It is not enough to design a structure of transparent and liberal regulatory system. There must also be a single source of authority to interpret the rules (i.e. applying them to real-life events) and to enforce them. This regulatory structure can have plenty of room for diversity, but at the end of the day, there should be clear boundaries supervised by a single authority. If you think “boundaries”, “supervision” and “authority” are frightening terms, you should remember that in a liberal democratic society, rules are not demands directed from the authority to the members of the community, but a system of bidirectional orders and understandings between the authority on the one hand and individual members and subgroups within the community on the other. If we indeed want to create an open community of encyclopedia editors, we cannot just write policy pages, appoint some administrators and hope everyone will do her/his best. It simply doesn’t work that way. The United States has various legal systems, at least one for each of its fifty states and one district, but it has one single constitution that governs all these systems, and a single transparently elected authority to interpret the constitution.  All this in order to ensure that the local diversity does not come on the expense of consistency with the greater political structure known as the United States.

Two implications of the problem

Upon which terms should I read Wikipedia’s texts?

This problem I call “the tyranny of decentralization” has two major implications. The first has to do with the encyclopedic content itself. Due to the lack of centralized rules and style system, it is hard to put the text of a Wikipedia article into context. “A text is read in its own terms”, the old saying goes, meaning that a text without its context is almost meaningless. And yet, while names like “New York Times”, “The Guardian”, “Al-Jazeera” or “Amnesty International” direct to a rather clear context upon which the texts of these institutes should be read, the name “Wikipedia” does not hold enough context to ensure that I understand its texts correctly.

I cannot know for sure whether the Spanish-language Wikipedia should be read upon the same terms as the English-language one, and if not, what the differences are. Wikipedia does not even commit to full consistency of terminology and style within the articles of a single language-based project. One could suggest that Wikipedia is something similar to the “WordPress” website through which I publish this post of mine, but this is not the case, because on Wikipedia the articles are never signed. Of course, it is possible to know who has written what (by nicknames and IP addresses) when browsing the “history” of the articles (the article’s “talk pages” are also useful for this purpose) but the article itself is presented unsigned, or better said, it is signed by “Wikipedia”, without a strict definition of what this signature stands for.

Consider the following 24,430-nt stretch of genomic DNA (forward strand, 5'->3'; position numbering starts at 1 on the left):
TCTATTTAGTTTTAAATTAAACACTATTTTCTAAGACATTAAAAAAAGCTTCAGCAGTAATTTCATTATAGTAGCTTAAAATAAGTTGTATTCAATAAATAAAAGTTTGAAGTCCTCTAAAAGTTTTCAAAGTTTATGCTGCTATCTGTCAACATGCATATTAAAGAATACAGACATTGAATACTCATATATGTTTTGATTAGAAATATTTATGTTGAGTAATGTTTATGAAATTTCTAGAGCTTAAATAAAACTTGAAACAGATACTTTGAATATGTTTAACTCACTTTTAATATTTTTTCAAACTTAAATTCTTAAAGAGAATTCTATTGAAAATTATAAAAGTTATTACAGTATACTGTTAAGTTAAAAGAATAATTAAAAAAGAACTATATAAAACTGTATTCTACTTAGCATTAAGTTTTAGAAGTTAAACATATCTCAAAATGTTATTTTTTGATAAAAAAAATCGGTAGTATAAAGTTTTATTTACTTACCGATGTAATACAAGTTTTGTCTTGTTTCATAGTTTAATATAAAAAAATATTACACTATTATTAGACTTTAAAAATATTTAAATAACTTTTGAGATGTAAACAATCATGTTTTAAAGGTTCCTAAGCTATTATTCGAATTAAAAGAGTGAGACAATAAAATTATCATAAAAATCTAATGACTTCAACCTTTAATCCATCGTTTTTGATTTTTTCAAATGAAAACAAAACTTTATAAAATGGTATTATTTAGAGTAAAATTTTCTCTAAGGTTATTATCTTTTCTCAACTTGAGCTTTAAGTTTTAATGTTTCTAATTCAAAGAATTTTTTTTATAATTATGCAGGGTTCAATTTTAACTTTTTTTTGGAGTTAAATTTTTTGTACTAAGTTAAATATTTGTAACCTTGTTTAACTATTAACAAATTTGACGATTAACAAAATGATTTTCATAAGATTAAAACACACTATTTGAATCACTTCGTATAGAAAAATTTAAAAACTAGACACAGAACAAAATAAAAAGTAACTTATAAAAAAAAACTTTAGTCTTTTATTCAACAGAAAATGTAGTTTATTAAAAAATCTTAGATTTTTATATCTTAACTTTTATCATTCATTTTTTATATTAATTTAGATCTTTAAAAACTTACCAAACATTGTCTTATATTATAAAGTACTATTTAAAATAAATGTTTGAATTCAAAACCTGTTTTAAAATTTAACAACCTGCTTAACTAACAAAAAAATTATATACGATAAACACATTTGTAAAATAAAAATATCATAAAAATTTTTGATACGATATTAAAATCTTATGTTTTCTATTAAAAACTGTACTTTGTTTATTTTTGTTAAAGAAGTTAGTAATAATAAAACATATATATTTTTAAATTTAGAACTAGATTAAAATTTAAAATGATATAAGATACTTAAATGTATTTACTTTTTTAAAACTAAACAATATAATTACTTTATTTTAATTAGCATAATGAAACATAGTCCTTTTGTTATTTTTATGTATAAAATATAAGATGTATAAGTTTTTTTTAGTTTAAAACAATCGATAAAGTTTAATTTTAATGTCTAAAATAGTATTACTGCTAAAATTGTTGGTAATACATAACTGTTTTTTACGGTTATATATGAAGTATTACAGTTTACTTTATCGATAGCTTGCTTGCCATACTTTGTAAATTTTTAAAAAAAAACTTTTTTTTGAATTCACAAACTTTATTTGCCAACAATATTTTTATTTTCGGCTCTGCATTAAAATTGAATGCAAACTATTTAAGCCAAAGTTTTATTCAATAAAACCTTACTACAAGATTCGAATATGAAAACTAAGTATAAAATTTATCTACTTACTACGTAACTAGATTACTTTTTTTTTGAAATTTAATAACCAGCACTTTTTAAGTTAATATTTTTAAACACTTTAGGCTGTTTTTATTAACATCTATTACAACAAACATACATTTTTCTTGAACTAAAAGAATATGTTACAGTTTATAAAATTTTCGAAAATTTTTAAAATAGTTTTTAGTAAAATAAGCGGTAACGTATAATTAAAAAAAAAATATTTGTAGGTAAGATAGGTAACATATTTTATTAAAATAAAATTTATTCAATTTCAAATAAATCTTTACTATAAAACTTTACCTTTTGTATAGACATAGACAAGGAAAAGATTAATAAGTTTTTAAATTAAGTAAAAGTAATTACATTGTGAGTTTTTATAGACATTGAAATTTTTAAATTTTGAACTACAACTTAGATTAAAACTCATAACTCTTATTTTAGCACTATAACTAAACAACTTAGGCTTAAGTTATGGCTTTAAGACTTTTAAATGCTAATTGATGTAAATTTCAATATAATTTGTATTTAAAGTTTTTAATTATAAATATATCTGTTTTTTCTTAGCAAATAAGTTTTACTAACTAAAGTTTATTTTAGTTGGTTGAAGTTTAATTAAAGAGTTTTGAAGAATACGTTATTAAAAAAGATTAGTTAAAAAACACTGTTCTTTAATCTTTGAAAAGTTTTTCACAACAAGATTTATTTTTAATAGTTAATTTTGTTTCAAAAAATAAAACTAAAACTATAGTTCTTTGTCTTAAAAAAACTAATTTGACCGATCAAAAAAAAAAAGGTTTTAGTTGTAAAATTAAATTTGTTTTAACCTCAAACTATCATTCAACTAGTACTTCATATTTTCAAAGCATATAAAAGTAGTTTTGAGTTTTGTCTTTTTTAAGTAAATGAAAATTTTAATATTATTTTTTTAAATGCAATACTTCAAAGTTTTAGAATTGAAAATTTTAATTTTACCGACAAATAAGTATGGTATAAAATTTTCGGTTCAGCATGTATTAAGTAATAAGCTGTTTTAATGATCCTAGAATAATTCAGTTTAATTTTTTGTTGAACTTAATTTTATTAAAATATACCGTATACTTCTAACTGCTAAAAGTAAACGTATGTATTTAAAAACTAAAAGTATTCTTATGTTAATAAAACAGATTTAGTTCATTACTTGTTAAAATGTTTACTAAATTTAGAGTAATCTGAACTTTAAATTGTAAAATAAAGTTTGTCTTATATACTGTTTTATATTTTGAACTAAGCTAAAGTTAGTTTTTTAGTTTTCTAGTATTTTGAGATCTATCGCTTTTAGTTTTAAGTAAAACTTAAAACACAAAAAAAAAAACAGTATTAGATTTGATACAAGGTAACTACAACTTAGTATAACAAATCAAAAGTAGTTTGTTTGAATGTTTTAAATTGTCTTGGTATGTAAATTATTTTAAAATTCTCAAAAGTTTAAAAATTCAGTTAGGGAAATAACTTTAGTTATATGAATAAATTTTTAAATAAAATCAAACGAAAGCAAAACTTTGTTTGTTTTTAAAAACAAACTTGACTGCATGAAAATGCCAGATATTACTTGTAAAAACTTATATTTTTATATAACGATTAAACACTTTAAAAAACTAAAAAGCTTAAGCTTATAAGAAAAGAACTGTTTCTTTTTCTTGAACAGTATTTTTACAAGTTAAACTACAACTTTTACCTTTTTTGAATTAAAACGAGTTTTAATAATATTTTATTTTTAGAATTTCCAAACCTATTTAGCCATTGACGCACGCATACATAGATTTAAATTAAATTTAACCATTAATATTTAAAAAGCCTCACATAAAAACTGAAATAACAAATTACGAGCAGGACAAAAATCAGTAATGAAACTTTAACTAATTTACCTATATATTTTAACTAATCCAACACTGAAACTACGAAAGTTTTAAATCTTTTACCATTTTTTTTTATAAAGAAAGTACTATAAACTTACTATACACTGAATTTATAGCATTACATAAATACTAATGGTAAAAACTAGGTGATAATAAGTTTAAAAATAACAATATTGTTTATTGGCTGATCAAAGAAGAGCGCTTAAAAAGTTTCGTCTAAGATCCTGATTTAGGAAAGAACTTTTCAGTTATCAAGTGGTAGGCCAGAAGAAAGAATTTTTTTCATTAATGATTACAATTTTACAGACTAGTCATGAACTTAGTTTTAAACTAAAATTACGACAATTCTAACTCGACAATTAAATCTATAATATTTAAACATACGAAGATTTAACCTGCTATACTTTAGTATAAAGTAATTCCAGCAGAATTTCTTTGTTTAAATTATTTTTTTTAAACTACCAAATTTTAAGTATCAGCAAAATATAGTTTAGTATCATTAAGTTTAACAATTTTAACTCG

Conflict resolution and policing

Another implication of the decentralization policy of Wikipedia has to do with the interaction between members of the community of editors, particularly when conflicts develop. While there are rules for conflict resolution, their implementation is highly dependent upon arbitrary interpretations of one administrator or another. There is no “supreme authority” to which one can appeal. The word of the administrator whom you were unlucky enough to encounter is final. The best way to protect oneself from arbitrary enforcement of the rules is to enter the “inner circle” of one of the more powerful administrators, a phenomenon which, in its turn, enhances the problem.



By the end of its first decade – Quo vadis Wikipedia?

18 October, 2010 at 07:06 | Posted in knowledge, Wikipedia policy | 1 Comment
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Five cartoon images in various colors sitting or leaning on the Wikipedia puzzle-globe, engaged in deep reflections (Drawing by Mariana Ruiz Villarreal, originally for the 5th anniversary of the Hebrew Wikipedia).

Quo Vadis, Wikipedia? (By Mariana Ruiz Villarreal, orig. for 5th anniv. of Hebrew Wikipedia)

Victim of its own success

Wikipedia is about to celebrate its 10th anniversary. If you asked me, I would do without celebrations. A decade after its creation, Wikipedia needs most of all a profound self-examination. Wikipedia is actually a victim of its own success. It has become so popular so quickly, that it grew faster than its ability to steer itself efficiently toward its initial goals. You can think about it as a car speeding up to 200 km/h while its driver never expected anything beyond 30, or as a cargo ship being loaded with double the weight it was originally expected to carry. Success can turn into a curse unless handled with care. I am going to list some of Wikipedia’s crucial problems (in my humble opinion) and some suggested solutions.

Less bureaucracy, more transparency

Policing Wikipedia - When in doubt do without ...

When in doubt do without blocking (Image via Wikipedia)